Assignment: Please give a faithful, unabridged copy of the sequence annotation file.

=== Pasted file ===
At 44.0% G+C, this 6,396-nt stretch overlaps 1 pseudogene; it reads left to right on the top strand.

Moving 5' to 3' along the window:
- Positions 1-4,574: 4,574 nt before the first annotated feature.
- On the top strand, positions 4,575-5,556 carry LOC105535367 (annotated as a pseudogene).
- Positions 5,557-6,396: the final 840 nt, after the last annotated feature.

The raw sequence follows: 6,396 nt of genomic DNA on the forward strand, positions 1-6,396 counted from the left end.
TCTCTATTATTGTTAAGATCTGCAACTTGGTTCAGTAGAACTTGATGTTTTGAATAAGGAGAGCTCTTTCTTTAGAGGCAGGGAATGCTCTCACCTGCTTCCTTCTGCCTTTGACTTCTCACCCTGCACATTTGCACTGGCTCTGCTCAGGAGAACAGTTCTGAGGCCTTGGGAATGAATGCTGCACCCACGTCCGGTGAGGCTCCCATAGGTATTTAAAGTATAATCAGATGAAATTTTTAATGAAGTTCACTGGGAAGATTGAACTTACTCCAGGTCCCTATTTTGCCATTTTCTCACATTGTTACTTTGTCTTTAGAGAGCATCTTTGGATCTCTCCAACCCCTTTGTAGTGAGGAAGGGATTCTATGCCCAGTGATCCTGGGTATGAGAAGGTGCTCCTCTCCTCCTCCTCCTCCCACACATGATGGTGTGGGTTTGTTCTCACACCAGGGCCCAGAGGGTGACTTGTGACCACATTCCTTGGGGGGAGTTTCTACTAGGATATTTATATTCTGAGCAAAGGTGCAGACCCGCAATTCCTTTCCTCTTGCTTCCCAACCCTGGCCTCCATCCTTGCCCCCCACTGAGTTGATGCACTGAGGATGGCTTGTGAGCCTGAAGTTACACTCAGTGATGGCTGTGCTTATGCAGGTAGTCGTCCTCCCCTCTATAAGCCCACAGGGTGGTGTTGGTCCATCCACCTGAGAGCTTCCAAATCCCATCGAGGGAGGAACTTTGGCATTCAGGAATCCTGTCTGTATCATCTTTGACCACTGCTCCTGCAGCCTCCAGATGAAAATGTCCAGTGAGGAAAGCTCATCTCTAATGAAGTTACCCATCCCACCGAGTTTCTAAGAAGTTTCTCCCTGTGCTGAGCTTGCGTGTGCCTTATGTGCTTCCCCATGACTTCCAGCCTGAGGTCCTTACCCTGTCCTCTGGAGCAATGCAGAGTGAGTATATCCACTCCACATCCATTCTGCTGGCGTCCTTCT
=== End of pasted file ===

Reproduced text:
At 44.0% G+C, this 6,396-nt stretch overlaps 1 pseudogene; it reads left to right on the top strand.

Moving 5' to 3' along the window:
- Positions 1-4,574: 4,574 nt before the first annotated feature.
- On the top strand, positions 4,575-5,556 carry LOC105535367 (annotated as a pseudogene).
- Positions 5,557-6,396: the final 840 nt, after the last annotated feature.

The raw sequence follows: 6,396 nt of genomic DNA on the forward strand, positions 1-6,396 counted from the left end.
TCTCTATTATTGTTAAGATCTGCAACTTGGTTCAGTAGAACTTGATGTTTTGAATAAGGAGAGCTCTTTCTTTAGAGGCAGGGAATGCTCTCACCTGCTTCCTTCTGCCTTTGACTTCTCACCCTGCACATTTGCACTGGCTCTGCTCAGGAGAACAGTTCTGAGGCCTTGGGAATGAATGCTGCACCCACGTCCGGTGAGGCTCCCATAGGTATTTAAAGTATAATCAGATGAAATTTTTAATGAAGTTCACTGGGAAGATTGAACTTACTCCAGGTCCCTATTTTGCCATTTTCTCACATTGTTACTTTGTCTTTAGAGAGCATCTTTGGATCTCTCCAACCCCTTTGTAGTGAGGAAGGGATTCTATGCCCAGTGATCCTGGGTATGAGAAGGTGCTCCTCTCCTCCTCCTCCTCCCACACATGATGGTGTGGGTTTGTTCTCACACCAGGGCCCAGAGGGTGACTTGTGACCACATTCCTTGGGGGGAGTTTCTACTAGGATATTTATATTCTGAGCAAAGGTGCAGACCCGCAATTCCTTTCCTCTTGCTTCCCAACCCTGGCCTCCATCCTTGCCCCCCACTGAGTTGATGCACTGAGGATGGCTTGTGAGCCTGAAGTTACACTCAGTGATGGCTGTGCTTATGCAGGTAGTCGTCCTCCCCTCTATAAGCCCACAGGGTGGTGTTGGTCCATCCACCTGAGAGCTTCCAAATCCCATCGAGGGAGGAACTTTGGCATTCAGGAATCCTGTCTGTATCATCTTTGACCACTGCTCCTGCAGCCTCCAGATGAAAATGTCCAGTGAGGAAAGCTCATCTCTAATGAAGTTACCCATCCCACCGAGTTTCTAAGAAGTTTCTCCCTGTGCTGAGCTTGCGTGTGCCTTATGTGCTTCCCCATGACTTCCAGCCTGAGGTCCTTACCCTGTCCTCTGGAGCAATGCAGAGTGAGTATATCCACTCCACATCCATTCTGCTGGCGTCCTTCT